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Seaton Nick Seaton of the Campaign for Real Education on the teacher taken to court for hauling a disruptive pupil out of a lesson.

There has been public outrage against 'the system' that has punished Suffolk teacher Michael Becker so severely for what seems to have been a minor error of judgement. Mr Becker has a 32-year unblemished
record. Yet apparently one incident with an unruly pupil has cost him a £1,500 fine and £1,875 costs. That seems bad enough. But Mr Becker will almost certainly lose his job.

The contrast between the consequences suffered by Mr Becker and those suffered by thousands of others who get away with seriously bad behaviour could not be more stark.

This is more than just another example of how the balance of authority has radically shifted from teachers to pupils. It highlights the differences between those in cosy offices who set the policies and those in the front-line who must administer them and be held accountable for their actions.

How many bright, sensible young people would even consider teaching as a profession after this. Would you, in the current climate?

Mr Becker may have over-reacted against a troublesome pupil to whom, incidentally, he has apologised. But apart from those who pursued him through the courts knowing the likely consequences, who else may be to blame for this miserable affair and its outcome?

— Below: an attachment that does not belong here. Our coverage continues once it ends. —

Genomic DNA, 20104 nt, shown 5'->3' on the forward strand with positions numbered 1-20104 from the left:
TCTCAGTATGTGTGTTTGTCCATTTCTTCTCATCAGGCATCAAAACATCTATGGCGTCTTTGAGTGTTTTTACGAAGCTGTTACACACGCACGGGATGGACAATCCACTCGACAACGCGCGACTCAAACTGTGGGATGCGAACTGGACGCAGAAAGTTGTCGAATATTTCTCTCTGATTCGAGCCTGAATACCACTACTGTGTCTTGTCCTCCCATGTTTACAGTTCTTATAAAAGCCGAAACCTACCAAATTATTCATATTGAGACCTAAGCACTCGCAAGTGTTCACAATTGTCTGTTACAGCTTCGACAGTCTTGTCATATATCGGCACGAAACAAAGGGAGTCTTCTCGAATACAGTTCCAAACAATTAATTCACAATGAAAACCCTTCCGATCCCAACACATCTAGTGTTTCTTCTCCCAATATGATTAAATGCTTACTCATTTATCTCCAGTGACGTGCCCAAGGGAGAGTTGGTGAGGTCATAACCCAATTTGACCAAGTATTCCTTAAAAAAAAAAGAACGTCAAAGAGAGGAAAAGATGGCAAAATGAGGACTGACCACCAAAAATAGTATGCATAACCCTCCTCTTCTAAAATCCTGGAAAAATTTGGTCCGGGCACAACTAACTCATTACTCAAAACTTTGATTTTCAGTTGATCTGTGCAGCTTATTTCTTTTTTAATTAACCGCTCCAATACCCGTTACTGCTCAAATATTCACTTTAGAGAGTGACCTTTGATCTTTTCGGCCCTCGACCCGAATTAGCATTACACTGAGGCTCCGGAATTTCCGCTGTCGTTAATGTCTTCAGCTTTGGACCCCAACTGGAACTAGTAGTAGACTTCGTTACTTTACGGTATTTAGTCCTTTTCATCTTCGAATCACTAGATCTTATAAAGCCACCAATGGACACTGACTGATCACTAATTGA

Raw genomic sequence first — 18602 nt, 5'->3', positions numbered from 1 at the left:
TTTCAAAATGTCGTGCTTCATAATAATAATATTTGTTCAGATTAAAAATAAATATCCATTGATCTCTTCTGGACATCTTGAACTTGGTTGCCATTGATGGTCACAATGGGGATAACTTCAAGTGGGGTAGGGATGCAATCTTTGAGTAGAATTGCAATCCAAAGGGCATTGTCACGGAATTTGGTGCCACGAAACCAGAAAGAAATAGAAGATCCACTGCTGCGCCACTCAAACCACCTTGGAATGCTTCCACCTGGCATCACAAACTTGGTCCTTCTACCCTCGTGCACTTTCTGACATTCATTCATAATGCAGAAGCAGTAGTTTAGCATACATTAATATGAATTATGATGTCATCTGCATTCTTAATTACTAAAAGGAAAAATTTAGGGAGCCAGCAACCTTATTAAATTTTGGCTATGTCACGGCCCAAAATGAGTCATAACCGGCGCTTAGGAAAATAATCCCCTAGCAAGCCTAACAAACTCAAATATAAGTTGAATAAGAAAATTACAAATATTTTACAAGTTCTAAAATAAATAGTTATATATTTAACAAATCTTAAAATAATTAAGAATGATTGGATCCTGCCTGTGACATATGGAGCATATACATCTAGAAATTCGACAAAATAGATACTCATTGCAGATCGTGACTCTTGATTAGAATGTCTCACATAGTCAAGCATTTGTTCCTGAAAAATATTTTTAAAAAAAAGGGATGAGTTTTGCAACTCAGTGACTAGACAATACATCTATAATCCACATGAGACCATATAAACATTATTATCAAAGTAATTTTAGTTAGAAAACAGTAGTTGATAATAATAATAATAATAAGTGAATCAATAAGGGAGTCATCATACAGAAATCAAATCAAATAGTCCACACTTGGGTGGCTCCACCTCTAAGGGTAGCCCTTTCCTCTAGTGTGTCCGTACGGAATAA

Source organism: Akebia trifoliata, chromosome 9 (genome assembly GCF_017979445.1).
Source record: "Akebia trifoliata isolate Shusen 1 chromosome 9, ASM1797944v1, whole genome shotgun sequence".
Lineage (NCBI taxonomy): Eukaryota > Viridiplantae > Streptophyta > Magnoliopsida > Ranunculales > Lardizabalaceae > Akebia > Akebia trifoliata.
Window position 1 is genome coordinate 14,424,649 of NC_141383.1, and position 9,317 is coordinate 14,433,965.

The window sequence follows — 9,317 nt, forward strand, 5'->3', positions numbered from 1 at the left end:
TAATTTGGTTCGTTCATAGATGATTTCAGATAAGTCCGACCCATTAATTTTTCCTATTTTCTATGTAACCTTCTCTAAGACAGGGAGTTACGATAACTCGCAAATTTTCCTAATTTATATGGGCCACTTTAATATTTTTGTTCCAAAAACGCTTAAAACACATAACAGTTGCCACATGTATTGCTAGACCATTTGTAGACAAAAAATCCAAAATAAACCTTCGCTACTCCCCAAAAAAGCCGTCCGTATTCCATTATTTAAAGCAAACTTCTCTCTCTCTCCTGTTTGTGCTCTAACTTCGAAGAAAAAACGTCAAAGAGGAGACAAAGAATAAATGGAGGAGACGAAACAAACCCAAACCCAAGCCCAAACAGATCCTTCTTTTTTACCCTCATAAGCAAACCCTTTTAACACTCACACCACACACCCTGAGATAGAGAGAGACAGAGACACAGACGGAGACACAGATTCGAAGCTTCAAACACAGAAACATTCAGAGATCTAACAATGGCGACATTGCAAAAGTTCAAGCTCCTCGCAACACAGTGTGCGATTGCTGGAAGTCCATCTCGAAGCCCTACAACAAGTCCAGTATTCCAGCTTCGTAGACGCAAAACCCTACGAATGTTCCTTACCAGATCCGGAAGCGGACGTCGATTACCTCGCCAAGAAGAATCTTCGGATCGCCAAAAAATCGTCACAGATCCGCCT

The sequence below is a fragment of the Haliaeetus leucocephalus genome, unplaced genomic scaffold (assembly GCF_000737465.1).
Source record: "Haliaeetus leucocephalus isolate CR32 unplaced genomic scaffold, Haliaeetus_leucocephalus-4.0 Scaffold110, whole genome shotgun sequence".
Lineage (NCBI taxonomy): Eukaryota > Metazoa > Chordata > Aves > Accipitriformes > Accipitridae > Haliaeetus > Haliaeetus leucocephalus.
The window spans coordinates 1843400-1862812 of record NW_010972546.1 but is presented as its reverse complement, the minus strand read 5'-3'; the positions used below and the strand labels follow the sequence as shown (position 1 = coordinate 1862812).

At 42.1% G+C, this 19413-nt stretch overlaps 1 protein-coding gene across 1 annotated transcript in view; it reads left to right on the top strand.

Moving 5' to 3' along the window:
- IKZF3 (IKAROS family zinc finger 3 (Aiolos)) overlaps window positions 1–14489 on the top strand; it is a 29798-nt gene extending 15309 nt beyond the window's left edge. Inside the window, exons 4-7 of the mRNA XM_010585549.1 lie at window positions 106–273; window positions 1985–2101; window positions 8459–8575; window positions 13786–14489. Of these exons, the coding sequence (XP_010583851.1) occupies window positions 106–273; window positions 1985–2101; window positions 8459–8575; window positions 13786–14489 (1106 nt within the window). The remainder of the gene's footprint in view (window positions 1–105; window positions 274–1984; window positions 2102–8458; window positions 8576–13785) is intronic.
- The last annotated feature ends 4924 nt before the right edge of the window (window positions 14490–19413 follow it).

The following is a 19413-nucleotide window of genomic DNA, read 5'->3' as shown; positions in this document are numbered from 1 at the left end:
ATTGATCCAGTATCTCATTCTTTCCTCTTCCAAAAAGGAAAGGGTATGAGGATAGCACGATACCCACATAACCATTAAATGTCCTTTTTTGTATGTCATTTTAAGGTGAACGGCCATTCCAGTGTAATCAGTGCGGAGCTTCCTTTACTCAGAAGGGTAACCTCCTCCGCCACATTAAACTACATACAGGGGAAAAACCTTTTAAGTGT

Could the head and school governors perhaps have done more to resolve the matter before it went too far?

Could local councillors or their officials have talked to all concerned and perhaps found a more equitable solution?  (My apologies if they tried. But as Mr Becker's employers, why have they failed to defend him?)

What about the justice system including the family's solicitors and the magistrate whose interpretation of the law seems to support recalcitrant children's rights at others' expense?

What about the children's rights lobby and the teachers' unions? They promote children's rights but whose rights take precedence? The rights of children to make their own decisions or the rights of teachers (or
parents) to keep order?

What about the irresponsible (or subversive?) Whitehall officials and successive education ministers who have allowed the current situation to develop?

Will any of these parties be held responsible for their actions or inaction?  Where's the justice in the severity of Mr Becker's punishment and the lack of accountability among those who created the culture that led to this mess in the first place?

Rightly or wrongly, Michael Becker was held personally responsible. How many others should, metaphorically at least,  have been 'in the dock' before him?

21 comments for: In defence of Michael Becker

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